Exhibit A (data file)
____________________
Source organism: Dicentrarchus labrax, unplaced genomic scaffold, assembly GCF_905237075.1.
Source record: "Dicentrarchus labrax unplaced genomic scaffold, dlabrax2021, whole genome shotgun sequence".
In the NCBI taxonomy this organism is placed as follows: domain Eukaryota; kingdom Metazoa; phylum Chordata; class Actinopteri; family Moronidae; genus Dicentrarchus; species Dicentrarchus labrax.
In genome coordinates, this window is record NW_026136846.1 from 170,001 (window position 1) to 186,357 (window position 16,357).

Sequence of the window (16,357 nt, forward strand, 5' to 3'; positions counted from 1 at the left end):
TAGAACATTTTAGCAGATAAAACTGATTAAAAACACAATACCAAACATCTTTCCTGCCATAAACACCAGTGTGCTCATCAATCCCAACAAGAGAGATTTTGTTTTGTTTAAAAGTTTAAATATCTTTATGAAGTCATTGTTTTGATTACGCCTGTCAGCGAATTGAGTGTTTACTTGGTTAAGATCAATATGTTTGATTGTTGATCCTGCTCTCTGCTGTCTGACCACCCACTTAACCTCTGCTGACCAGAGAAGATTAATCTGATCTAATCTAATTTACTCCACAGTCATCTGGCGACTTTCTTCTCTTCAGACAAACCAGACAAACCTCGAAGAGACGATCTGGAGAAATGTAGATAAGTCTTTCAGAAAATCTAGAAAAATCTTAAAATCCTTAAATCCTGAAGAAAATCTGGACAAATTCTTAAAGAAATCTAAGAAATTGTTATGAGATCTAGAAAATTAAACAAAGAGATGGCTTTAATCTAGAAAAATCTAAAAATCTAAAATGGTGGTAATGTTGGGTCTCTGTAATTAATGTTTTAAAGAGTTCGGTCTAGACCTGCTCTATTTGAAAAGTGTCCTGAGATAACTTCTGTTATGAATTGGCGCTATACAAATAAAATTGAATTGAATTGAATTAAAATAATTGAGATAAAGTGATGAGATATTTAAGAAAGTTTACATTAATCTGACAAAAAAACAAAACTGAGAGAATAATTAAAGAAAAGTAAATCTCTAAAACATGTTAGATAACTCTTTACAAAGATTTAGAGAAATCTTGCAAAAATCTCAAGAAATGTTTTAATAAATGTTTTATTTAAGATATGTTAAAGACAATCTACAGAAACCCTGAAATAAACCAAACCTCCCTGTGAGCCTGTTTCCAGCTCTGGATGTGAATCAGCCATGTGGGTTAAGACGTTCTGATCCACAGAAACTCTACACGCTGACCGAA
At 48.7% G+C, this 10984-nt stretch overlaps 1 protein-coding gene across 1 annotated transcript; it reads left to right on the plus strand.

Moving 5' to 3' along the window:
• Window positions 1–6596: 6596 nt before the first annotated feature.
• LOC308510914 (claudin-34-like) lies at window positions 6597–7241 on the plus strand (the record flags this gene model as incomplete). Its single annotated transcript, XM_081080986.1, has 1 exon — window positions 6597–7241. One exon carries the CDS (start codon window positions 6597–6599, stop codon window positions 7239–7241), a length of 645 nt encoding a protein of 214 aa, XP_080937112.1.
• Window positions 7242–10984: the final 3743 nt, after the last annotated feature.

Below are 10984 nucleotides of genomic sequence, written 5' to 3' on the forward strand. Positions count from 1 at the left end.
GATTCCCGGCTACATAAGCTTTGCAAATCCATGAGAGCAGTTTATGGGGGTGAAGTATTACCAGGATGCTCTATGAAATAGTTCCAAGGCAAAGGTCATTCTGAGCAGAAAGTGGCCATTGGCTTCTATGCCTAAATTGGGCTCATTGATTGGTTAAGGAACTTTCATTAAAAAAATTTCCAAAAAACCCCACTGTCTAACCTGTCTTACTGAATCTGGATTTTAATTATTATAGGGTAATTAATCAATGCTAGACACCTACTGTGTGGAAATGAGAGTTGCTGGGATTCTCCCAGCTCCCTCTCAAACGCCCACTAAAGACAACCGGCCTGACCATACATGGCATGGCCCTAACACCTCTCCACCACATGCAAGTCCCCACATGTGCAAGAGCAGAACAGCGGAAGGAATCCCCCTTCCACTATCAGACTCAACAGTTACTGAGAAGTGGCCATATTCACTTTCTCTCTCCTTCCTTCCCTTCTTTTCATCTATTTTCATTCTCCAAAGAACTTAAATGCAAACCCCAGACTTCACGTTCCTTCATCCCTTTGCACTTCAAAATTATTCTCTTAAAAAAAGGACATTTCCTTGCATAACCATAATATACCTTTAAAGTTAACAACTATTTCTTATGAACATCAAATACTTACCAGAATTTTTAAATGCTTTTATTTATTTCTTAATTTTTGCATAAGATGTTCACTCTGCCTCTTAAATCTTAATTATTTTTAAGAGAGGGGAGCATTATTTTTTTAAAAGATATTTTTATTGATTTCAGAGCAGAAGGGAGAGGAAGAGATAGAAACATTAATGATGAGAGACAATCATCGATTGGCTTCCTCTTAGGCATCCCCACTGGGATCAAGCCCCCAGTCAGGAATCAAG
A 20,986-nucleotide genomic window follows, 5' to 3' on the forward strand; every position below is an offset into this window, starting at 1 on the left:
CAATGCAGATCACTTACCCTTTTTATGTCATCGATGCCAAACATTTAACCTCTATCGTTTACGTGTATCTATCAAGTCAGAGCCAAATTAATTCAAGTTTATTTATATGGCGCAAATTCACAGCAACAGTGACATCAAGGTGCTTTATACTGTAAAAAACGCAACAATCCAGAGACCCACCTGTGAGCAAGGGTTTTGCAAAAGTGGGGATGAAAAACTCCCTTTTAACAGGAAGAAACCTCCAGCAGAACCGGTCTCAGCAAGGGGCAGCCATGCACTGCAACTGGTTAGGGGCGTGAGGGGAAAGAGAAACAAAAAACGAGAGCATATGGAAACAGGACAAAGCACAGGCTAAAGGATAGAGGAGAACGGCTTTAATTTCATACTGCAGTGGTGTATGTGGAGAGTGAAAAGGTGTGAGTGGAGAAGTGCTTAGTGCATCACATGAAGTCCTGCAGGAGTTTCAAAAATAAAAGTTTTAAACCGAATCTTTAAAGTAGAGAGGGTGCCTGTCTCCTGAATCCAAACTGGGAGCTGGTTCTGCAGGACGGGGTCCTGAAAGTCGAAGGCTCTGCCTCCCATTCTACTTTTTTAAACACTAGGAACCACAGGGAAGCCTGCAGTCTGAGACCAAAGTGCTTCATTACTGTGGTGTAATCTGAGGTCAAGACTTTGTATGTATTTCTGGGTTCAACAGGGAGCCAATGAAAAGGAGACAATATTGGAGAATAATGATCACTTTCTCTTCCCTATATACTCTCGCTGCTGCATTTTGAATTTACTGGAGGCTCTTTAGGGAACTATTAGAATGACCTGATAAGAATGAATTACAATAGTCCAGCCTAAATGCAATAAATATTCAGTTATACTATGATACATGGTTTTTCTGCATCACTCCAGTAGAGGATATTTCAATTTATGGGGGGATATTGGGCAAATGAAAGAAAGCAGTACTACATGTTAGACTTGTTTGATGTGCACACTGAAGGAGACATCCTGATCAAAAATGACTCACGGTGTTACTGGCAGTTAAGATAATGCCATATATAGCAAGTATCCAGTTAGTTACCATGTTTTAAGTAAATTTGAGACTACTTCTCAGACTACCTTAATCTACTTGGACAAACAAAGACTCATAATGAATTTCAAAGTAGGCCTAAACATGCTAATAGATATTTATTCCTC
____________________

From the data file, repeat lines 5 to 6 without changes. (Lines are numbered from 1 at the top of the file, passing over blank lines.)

Sequence of the window (16,357 nt, forward strand, 5' to 3'; positions counted from 1 at the left end):
TAGAACATTTTAGCAGATAAAACTGATTAAAAACACAATACCAAACATCTTTCCTGCCATAAACACCAGTGTGCTCATCAATCCCAACAAGAGAGATTTTGTTTTGTTTAAAAGTTTAAATATCTTTATGAAGTCATTGTTTTGATTACGCCTGTCAGCGAATTGAGTGTTTACTTGGTTAAGATCAATATGTTTGATTGTTGATCCTGCTCTCTGCTGTCTGACCACCCACTTAACCTCTGCTGACCAGAGAAGATTAATCTGATCTAATCTAATTTACTCCACAGTCATCTGGCGACTTTCTTCTCTTCAGACAAACCAGACAAACCTCGAAGAGACGATCTGGAGAAATGTAGATAAGTCTTTCAGAAAATCTAGAAAAATCTTAAAATCCTTAAATCCTGAAGAAAATCTGGACAAATTCTTAAAGAAATCTAAGAAATTGTTATGAGATCTAGAAAATTAAACAAAGAGATGGCTTTAATCTAGAAAAATCTAAAAATCTAAAATGGTGGTAATGTTGGGTCTCTGTAATTAATGTTTTAAAGAGTTCGGTCTAGACCTGCTCTATTTGAAAAGTGTCCTGAGATAACTTCTGTTATGAATTGGCGCTATACAAATAAAATTGAATTGAATTGAATTAAAATAATTGAGATAAAGTGATGAGATATTTAAGAAAGTTTACATTAATCTGACAAAAAAACAAAACTGAGAGAATAATTAAAGAAAAGTAAATCTCTAAAACATGTTAGATAACTCTTTACAAAGATTTAGAGAAATCTTGCAAAAATCTCAAGAAATGTTTTAATAAATGTTTTATTTAAGATATGTTAAAGACAATCTACAGAAACCCTGAAATAAACCAAACCTCCCTGTGAGCCTGTTTCCAGCTCTGGATGTGAATCAGCCATGTGGGTTAAGACGTTCTGATCCACAGAAACTCTACACGCTGACCGAA